The true test is coming, as we are entered in a trial on the 12th and 13th.

Tuesday, July 7, 2009

Paris Update

We continue to work with Paris. She has the choice to bark or come sit quietly for a treat whenever we have any type of "change" in the environment. This can be someone coming or going, someone getting out of a crate, me moving from room to room. We also have been working hard on "Settle" so Paris now sits quietly upon hearing that term.
Her behavior change has been incredible and she barks a fraction as often and for no where near as long.
She has shown that ignoring the bad and highlighting the good work, as well as offering her the option to do what I want or not.
I am very happy with her progress and look forward to a bark free girl.
Now to curtail the rest of the pack and keep Ketut from following in her footsteps.

Thursday, June 4, 2009


I almost forgot. Last night I began teaching Paris to "touch" my hand. I was using her as "model" in class. She had not done it as of the class so was planning on showing everyone how to shape this behavior. The second I extended my open hand Paris reached out with her little muzzle and tapped my hand with her right on! Click, treat. Hand again, yes "touch" click --treat! Paris is going to be a dream to train as she catches on quickly and likes the game of "being a good girl". She eats up praise as well as treats which is great for our no more obnoxious barking.

The AHA Moment!

I walked in the house today with my clicker in hand, timing is as Paris began to bark but was not too frantic yet, I gave a click and said good...she shut up and came and sat giving PERFECT eye contact! She has done remarkably well I must say! I am totally impressed with her "debarking" sessions and turn around.
Now to begin more fun stuff! We will be beginning agility and Rally training...oh my~

Wednesday, June 3, 2009

Paris' Big Night in Class

I have been working with Paris on some relaxation exercises and trying to get her to just focus herself instead of mindless barking. I have also been working on really catching her being quiet and have noticed the amount and intensity of her barking have gone down.
Sunday we added some stock time and allowed Paris to work sheep for awhile, which helped with her frustration level from inactivity. Her PCL surgery seems to be holding up and I did not notice any signs she was in pain or having issues with her knee.
Tonight she joined my behavior modification class and we worked on focus, targeting, settle mat, no attention for barking at other dogs, lots of attention for attention on me. She did outstanding and really enjoys working.
I plan on posting our Relaxation Protocol notes soon.
I am happy to say Paris should do well with her barking rehab!

Saturday, May 23, 2009

Ted Turner

I dug out old video conferences and watched tape 2 of the positive training with Leslie Nelson, Ted Turner and Patty Ruzzo (sp?) series. Ted Turner's info is really good and a great reminder of things, and a new (old) perspective on things. There will be some changes in my programs and the classes as well as my own dogs' sessions.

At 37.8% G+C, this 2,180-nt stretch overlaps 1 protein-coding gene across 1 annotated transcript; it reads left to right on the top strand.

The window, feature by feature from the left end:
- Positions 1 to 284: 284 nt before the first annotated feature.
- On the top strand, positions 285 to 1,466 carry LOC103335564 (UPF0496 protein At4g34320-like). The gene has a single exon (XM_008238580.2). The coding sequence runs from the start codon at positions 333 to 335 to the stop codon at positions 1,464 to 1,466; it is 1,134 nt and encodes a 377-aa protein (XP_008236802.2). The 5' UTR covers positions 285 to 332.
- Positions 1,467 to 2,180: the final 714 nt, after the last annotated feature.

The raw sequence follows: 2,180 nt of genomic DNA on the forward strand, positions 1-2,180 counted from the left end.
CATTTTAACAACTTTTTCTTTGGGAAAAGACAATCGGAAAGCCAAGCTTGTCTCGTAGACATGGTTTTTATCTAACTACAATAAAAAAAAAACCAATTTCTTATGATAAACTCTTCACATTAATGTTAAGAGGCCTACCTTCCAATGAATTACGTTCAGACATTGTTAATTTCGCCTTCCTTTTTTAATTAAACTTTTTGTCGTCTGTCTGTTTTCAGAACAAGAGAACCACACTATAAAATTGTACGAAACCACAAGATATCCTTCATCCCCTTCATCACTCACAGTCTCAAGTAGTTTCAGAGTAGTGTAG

One thing he discussed was why "Jackpotting" is a bad plan in training of any animal. Jackpots tend to make some behaviors a high motivation behavior and others a low motivation behavior and that makes sense. Why would a dog give you an enthusiasm for a behavior that pays minimum wage when another pays out like winning the lottery. I can see this in Trivia's down vs sit. She will throw herself into a down and a sit is like pulling teeth. I had used jackpotting to get downs way back when (she is 7) and sits were a low payout behavior. She downs like a fiend, stands and stands until she finally feels like sitting. The dilema is do I know go back do some jackpotting for sits at the risk of needing it for everything or a quick jackpot session to rev up a sit and then back to the same value for all behaviors? I can totally see why you would want equal value placed on all behaviors.
Today's plan is to do some tracking with Trivia, and maybe some fast sit sessions to get a more enthusiastic sitter.

Friday, May 22, 2009

Day Two of Paris' bark rehab

Thinking much of her barking is due to a bored and frustrated mind, I took Paris out to work weaves and did no luring but rather made her think what I needed. We worked them for about 10 minutes and did some teeter work. I then took her to the sand/gravel pit we were bidding a job on and let her run around in the pit working on "checking in and reorienting". She did a fantastic job. She run all over then come charging back and sit looking up at me. So she got a lot of click, praise, pet. The pit owner's wife had her Bichon/Papillion cross along, who Paris wanted to play with, and Paris did wonderful "leave it's" as the little dog was not as impressed with Paris as Paris was with her. She has been a bit a quieter since getting some "work done'.
This weekend I plan on teaching her to pick and carry things as I used a "find it" and "take it" cue to get Indigo to stop barking with great success. So a change of the routines and rules should also help. We shall also officially begin the Relaxation Protocol.
Fun fun and Good Girl Paris for being so enthusiastic to work adn learn and understand what is an appropriate inside voice.

Thursday, May 21, 2009

Paris's Barking Behavior Modification Program

I decided to follow a friend and blog my progress on my girl Paris. She has developed a wild and frankly obnoxious barking. We will begin using the Relaxation Protocol from Karen Overall's book Clinical Behavioral Medicine for Small Animals to start.
Today when I got back from a state certified payroll training, I took her for a walk and we worked on clicker awareness and leash manners in exciting situations. She had that down, when her leash got tight she would turn around and reorient to me, sometimes sitting other times just looking at me awaiting her click -- treat. Sometimes the click was good enough and she was back walking and sniffing.
I am sure due to lack of "work" due to her PCL surgery followed by my back surgery she is going nuts, so we are about to embark on our journey of behavior mod!
Wish us luck...